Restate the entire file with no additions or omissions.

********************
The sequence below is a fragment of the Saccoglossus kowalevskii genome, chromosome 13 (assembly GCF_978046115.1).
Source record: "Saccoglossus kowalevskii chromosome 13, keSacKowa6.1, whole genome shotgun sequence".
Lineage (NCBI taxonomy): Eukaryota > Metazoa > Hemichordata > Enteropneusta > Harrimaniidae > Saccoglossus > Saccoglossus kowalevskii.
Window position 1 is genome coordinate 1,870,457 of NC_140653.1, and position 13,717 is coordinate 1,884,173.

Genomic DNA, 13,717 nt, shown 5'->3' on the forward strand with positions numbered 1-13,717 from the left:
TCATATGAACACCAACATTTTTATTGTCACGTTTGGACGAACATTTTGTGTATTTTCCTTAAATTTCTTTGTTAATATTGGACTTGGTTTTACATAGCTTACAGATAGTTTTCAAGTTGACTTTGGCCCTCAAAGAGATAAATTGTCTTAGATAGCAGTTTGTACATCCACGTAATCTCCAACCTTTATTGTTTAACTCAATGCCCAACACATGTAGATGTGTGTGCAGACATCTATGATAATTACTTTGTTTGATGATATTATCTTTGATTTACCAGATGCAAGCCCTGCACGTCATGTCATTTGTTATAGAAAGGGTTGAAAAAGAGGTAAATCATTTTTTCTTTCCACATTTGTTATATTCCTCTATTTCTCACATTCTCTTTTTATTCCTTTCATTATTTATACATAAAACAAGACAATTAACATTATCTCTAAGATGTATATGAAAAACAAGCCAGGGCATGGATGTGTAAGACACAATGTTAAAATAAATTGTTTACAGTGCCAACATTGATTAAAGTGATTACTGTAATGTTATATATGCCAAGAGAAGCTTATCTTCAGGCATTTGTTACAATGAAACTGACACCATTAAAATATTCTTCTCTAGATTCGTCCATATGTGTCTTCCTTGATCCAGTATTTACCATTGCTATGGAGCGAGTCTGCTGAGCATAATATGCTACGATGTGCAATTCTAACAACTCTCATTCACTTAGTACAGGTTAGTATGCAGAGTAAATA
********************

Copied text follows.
The sequence below is a fragment of the Saccoglossus kowalevskii genome, chromosome 13 (assembly GCF_978046115.1).
Source record: "Saccoglossus kowalevskii chromosome 13, keSacKowa6.1, whole genome shotgun sequence".
Lineage (NCBI taxonomy): Eukaryota > Metazoa > Hemichordata > Enteropneusta > Harrimaniidae > Saccoglossus > Saccoglossus kowalevskii.
Window position 1 is genome coordinate 1,870,457 of NC_140653.1, and position 13,717 is coordinate 1,884,173.

Genomic DNA, 13,717 nt, shown 5'->3' on the forward strand with positions numbered 1-13,717 from the left:
TCATATGAACACCAACATTTTTATTGTCACGTTTGGACGAACATTTTGTGTATTTTCCTTAAATTTCTTTGTTAATATTGGACTTGGTTTTACATAGCTTACAGATAGTTTTCAAGTTGACTTTGGCCCTCAAAGAGATAAATTGTCTTAGATAGCAGTTTGTACATCCACGTAATCTCCAACCTTTATTGTTTAACTCAATGCCCAACACATGTAGATGTGTGTGCAGACATCTATGATAATTACTTTGTTTGATGATATTATCTTTGATTTACCAGATGCAAGCCCTGCACGTCATGTCATTTGTTATAGAAAGGGTTGAAAAAGAGGTAAATCATTTTTTCTTTCCACATTTGTTATATTCCTCTATTTCTCACATTCTCTTTTTATTCCTTTCATTATTTATACATAAAACAAGACAATTAACATTATCTCTAAGATGTATATGAAAAACAAGCCAGGGCATGGATGTGTAAGACACAATGTTAAAATAAATTGTTTACAGTGCCAACATTGATTAAAGTGATTACTGTAATGTTATATATGCCAAGAGAAGCTTATCTTCAGGCATTTGTTACAATGAAACTGACACCATTAAAATATTCTTCTCTAGATTCGTCCATATGTGTCTTCCTTGATCCAGTATTTACCATTGCTATGGAGCGAGTCTGCTGAGCATAATATGCTACGATGTGCAATTCTAACAACTCTCATTCACTTAGTACAGGTTAGTATGCAGAGTAAATA